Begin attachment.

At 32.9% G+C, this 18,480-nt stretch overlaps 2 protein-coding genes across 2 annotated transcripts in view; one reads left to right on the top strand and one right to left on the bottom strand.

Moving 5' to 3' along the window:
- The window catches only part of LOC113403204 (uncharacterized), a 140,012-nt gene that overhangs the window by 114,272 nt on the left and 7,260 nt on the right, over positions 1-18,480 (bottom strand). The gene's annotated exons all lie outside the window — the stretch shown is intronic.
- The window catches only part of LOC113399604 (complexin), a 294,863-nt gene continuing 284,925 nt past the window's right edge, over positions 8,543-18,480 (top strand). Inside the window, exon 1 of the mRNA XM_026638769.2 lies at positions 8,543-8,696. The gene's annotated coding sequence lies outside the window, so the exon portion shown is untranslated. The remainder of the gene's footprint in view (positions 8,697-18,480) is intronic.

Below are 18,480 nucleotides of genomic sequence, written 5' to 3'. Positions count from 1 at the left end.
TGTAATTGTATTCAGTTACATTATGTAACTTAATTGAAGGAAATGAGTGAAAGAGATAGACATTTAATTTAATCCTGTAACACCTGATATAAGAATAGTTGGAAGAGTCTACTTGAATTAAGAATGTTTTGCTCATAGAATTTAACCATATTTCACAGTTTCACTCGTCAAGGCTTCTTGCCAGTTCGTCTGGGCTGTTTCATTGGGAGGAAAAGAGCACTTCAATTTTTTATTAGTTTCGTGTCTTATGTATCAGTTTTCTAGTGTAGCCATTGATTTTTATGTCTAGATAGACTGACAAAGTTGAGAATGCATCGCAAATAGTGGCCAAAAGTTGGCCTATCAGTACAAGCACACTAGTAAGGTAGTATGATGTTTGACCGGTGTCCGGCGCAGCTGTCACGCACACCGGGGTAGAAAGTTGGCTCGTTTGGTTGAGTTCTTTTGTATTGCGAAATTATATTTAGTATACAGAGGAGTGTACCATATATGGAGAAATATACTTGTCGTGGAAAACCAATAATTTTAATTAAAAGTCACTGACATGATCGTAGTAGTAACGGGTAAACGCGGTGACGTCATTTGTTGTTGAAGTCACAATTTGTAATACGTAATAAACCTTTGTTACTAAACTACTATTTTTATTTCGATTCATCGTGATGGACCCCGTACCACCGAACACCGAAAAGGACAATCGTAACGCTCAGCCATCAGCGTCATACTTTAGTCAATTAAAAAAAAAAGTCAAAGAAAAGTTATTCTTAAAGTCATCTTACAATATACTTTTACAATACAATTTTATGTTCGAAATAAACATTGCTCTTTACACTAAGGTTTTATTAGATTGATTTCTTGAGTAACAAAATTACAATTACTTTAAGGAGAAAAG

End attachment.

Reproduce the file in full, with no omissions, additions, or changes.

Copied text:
At 32.9% G+C, this 18,480-nt stretch overlaps 2 protein-coding genes across 2 annotated transcripts in view; one reads left to right on the top strand and one right to left on the bottom strand.

Moving 5' to 3' along the window:
- The window catches only part of LOC113403204 (uncharacterized), a 140,012-nt gene that overhangs the window by 114,272 nt on the left and 7,260 nt on the right, over positions 1-18,480 (bottom strand). The gene's annotated exons all lie outside the window — the stretch shown is intronic.
- The window catches only part of LOC113399604 (complexin), a 294,863-nt gene continuing 284,925 nt past the window's right edge, over positions 8,543-18,480 (top strand). Inside the window, exon 1 of the mRNA XM_026638769.2 lies at positions 8,543-8,696. The gene's annotated coding sequence lies outside the window, so the exon portion shown is untranslated. The remainder of the gene's footprint in view (positions 8,697-18,480) is intronic.

Below are 18,480 nucleotides of genomic sequence, written 5' to 3'. Positions count from 1 at the left end.
TGTAATTGTATTCAGTTACATTATGTAACTTAATTGAAGGAAATGAGTGAAAGAGATAGACATTTAATTTAATCCTGTAACACCTGATATAAGAATAGTTGGAAGAGTCTACTTGAATTAAGAATGTTTTGCTCATAGAATTTAACCATATTTCACAGTTTCACTCGTCAAGGCTTCTTGCCAGTTCGTCTGGGCTGTTTCATTGGGAGGAAAAGAGCACTTCAATTTTTTATTAGTTTCGTGTCTTATGTATCAGTTTTCTAGTGTAGCCATTGATTTTTATGTCTAGATAGACTGACAAAGTTGAGAATGCATCGCAAATAGTGGCCAAAAGTTGGCCTATCAGTACAAGCACACTAGTAAGGTAGTATGATGTTTGACCGGTGTCCGGCGCAGCTGTCACGCACACCGGGGTAGAAAGTTGGCTCGTTTGGTTGAGTTCTTTTGTATTGCGAAATTATATTTAGTATACAGAGGAGTGTACCATATATGGAGAAATATACTTGTCGTGGAAAACCAATAATTTTAATTAAAAGTCACTGACATGATCGTAGTAGTAACGGGTAAACGCGGTGACGTCATTTGTTGTTGAAGTCACAATTTGTAATACGTAATAAACCTTTGTTACTAAACTACTATTTTTATTTCGATTCATCGTGATGGACCCCGTACCACCGAACACCGAAAAGGACAATCGTAACGCTCAGCCATCAGCGTCATACTTTAGTCAATTAAAAAAAAAAGTCAAAGAAAAGTTATTCTTAAAGTCATCTTACAATATACTTTTACAATACAATTTTATGTTCGAAATAAACATTGCTCTTTACACTAAGGTTTTATTAGATTGATTTCTTGAGTAACAAAATTACAATTACTTTAAGGAGAAAAG